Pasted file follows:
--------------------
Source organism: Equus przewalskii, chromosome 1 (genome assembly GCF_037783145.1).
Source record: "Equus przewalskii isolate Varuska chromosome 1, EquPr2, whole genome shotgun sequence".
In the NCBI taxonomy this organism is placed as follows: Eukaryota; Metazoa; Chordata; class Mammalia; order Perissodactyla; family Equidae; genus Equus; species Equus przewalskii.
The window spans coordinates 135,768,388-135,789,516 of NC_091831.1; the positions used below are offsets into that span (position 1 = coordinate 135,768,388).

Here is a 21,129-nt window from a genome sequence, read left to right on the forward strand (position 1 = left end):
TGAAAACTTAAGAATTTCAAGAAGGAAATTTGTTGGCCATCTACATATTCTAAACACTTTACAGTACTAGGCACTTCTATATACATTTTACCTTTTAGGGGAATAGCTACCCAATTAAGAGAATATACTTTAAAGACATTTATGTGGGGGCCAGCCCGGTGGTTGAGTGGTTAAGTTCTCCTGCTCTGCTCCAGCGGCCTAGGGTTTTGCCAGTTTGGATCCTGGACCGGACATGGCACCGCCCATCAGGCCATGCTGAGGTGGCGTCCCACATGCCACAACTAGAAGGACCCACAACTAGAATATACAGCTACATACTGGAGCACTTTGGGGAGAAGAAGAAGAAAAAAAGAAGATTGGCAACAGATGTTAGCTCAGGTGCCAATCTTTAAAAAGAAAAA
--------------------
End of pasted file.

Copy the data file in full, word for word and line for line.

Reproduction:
Source organism: Equus przewalskii, chromosome 1 (genome assembly GCF_037783145.1).
Source record: "Equus przewalskii isolate Varuska chromosome 1, EquPr2, whole genome shotgun sequence".
In the NCBI taxonomy this organism is placed as follows: Eukaryota; Metazoa; Chordata; class Mammalia; order Perissodactyla; family Equidae; genus Equus; species Equus przewalskii.
The window spans coordinates 135,768,388-135,789,516 of NC_091831.1; the positions used below are offsets into that span (position 1 = coordinate 135,768,388).

Here is a 21,129-nt window from a genome sequence, read left to right on the forward strand (position 1 = left end):
TGAAAACTTAAGAATTTCAAGAAGGAAATTTGTTGGCCATCTACATATTCTAAACACTTTACAGTACTAGGCACTTCTATATACATTTTACCTTTTAGGGGAATAGCTACCCAATTAAGAGAATATACTTTAAAGACATTTATGTGGGGGCCAGCCCGGTGGTTGAGTGGTTAAGTTCTCCTGCTCTGCTCCAGCGGCCTAGGGTTTTGCCAGTTTGGATCCTGGACCGGACATGGCACCGCCCATCAGGCCATGCTGAGGTGGCGTCCCACATGCCACAACTAGAAGGACCCACAACTAGAATATACAGCTACATACTGGAGCACTTTGGGGAGAAGAAGAAGAAAAAAAGAAGATTGGCAACAGATGTTAGCTCAGGTGCCAATCTTTAAAAAGAAAAA